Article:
Disparity of in Vitro and in Vivo Oleic Acid-Enhanced β-Estradiol Percutaneous Absorption Across Human Skin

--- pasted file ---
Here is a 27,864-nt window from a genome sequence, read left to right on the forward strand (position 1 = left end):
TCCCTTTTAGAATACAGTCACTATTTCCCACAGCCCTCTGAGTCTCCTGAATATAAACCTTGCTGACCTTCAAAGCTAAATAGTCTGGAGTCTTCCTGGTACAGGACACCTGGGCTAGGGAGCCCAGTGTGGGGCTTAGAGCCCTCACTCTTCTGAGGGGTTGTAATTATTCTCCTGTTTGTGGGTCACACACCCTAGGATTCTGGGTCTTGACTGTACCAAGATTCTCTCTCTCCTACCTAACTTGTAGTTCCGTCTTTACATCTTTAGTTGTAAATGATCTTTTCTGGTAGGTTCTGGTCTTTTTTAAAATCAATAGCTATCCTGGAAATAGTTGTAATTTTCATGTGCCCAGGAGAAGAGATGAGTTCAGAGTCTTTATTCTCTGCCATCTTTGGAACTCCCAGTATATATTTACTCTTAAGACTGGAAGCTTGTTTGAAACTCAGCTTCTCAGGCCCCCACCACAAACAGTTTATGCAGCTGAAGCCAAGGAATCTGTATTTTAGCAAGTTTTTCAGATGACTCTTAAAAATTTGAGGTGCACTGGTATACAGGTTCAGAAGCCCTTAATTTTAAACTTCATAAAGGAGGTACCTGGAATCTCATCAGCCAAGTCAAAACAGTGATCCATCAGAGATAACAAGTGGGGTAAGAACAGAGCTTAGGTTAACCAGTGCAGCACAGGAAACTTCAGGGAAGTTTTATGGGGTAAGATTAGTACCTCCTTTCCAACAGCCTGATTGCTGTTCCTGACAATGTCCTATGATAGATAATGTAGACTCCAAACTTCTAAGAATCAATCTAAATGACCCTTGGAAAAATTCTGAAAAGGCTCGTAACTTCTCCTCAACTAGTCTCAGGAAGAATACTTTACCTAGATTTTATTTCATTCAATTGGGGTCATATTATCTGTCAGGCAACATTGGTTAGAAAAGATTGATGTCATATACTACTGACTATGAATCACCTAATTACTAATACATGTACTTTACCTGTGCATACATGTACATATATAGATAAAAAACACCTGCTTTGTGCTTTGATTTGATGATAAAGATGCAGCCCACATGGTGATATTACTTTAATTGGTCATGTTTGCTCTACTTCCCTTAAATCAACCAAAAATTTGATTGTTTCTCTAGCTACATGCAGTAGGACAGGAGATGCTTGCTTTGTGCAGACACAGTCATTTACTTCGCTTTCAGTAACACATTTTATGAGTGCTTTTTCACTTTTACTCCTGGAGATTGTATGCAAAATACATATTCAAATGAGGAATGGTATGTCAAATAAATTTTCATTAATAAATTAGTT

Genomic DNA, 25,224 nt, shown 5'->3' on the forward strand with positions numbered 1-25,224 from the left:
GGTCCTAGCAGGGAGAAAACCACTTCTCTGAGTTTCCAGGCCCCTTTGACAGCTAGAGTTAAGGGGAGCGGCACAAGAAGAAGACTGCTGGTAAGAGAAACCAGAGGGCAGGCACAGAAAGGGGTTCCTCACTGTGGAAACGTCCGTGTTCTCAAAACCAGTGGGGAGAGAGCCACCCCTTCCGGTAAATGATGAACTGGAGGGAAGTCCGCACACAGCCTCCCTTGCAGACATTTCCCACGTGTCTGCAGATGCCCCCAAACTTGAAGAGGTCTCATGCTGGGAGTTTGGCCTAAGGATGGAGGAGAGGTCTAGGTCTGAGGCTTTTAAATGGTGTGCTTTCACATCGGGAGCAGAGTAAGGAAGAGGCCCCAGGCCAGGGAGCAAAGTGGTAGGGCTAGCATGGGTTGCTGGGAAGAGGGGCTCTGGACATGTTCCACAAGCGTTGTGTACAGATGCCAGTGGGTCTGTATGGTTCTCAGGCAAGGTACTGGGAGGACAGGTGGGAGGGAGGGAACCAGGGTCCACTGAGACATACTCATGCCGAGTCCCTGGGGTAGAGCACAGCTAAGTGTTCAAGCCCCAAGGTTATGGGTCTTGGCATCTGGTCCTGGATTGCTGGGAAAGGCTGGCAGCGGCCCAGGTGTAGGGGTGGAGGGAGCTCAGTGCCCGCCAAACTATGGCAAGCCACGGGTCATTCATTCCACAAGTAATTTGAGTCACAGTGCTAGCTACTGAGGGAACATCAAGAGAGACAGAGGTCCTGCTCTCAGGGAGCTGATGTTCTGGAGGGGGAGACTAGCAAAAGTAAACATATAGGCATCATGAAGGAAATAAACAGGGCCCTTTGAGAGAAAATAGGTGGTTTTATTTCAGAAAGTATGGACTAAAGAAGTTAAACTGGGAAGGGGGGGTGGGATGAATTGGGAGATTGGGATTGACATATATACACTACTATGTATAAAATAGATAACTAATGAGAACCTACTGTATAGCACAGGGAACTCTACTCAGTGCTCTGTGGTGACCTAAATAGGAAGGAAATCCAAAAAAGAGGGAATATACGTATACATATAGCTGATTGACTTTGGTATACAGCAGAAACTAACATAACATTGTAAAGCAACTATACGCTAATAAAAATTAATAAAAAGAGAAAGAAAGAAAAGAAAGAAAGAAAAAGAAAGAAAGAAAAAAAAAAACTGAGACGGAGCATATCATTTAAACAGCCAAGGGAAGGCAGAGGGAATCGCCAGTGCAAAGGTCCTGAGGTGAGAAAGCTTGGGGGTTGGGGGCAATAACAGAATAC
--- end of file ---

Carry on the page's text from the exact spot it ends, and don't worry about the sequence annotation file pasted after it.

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The permeation enhancing property of 5% oleic acid in ethanol on β-estradiol was investigated in vitro and in vivo using symmetrical and asymmetrical side-by-side diffusion cells and the human skin sandwich flap, respectively. β-Estradiol permeability in vitro and in vivo was similar in 75% ethanol (ETOH). Oleic acid (5%) did not alter β-estradiol permeability in vivo but increased permeability sixfold in vitro in symmetrical diffusion cells. β-Estradiol permeability in oleic acid was not different from that in ETOH, however, using asymmetrical diffusion cells. Stratum corneum-to-vehicle partition coefficients of β-estradiol in the vehicles were similar, yet fourfold more steroid was detected in skin biopsies from the in vitro symmetrical diffusion cells. Thus, oleic acid increased β-estradiol permeability in vitro only when skin was equilibrated with fatty acid. Attention to in vitro diffusion cell design and its relevance in vivo is critical to defining the mechanisms of enhanced solute permeation.

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